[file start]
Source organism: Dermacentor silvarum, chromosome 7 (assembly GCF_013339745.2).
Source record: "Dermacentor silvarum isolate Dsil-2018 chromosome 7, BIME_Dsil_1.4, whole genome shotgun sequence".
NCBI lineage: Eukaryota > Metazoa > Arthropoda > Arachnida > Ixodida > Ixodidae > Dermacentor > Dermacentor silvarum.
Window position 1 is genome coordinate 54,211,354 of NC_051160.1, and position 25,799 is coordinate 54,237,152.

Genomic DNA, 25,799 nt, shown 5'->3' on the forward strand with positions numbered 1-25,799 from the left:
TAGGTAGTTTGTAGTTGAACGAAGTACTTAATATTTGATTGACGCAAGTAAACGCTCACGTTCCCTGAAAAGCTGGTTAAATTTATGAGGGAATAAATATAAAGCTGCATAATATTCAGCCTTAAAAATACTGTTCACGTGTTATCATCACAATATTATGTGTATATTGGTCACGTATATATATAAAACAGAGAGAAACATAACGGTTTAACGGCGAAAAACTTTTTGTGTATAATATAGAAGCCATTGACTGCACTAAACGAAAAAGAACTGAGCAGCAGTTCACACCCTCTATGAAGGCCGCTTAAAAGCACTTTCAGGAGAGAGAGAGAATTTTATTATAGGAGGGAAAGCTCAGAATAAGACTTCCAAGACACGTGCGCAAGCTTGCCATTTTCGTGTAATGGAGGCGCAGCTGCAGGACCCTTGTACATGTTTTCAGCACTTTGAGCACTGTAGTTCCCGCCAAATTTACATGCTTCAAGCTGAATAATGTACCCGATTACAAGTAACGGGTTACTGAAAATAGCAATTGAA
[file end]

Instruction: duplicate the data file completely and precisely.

Source organism: Dermacentor silvarum, chromosome 7 (assembly GCF_013339745.2).
Source record: "Dermacentor silvarum isolate Dsil-2018 chromosome 7, BIME_Dsil_1.4, whole genome shotgun sequence".
NCBI lineage: Eukaryota > Metazoa > Arthropoda > Arachnida > Ixodida > Ixodidae > Dermacentor > Dermacentor silvarum.
Window position 1 is genome coordinate 54,211,354 of NC_051160.1, and position 25,799 is coordinate 54,237,152.

Genomic DNA, 25,799 nt, shown 5'->3' on the forward strand with positions numbered 1-25,799 from the left:
TAGGTAGTTTGTAGTTGAACGAAGTACTTAATATTTGATTGACGCAAGTAAACGCTCACGTTCCCTGAAAAGCTGGTTAAATTTATGAGGGAATAAATATAAAGCTGCATAATATTCAGCCTTAAAAATACTGTTCACGTGTTATCATCACAATATTATGTGTATATTGGTCACGTATATATATAAAACAGAGAGAAACATAACGGTTTAACGGCGAAAAACTTTTTGTGTATAATATAGAAGCCATTGACTGCACTAAACGAAAAAGAACTGAGCAGCAGTTCACACCCTCTATGAAGGCCGCTTAAAAGCACTTTCAGGAGAGAGAGAGAATTTTATTATAGGAGGGAAAGCTCAGAATAAGACTTCCAAGACACGTGCGCAAGCTTGCCATTTTCGTGTAATGGAGGCGCAGCTGCAGGACCCTTGTACATGTTTTCAGCACTTTGAGCACTGTAGTTCCCGCCAAATTTACATGCTTCAAGCTGAATAATGTACCCGATTACAAGTAACGGGTTACTGAAAATAGCAATTGAA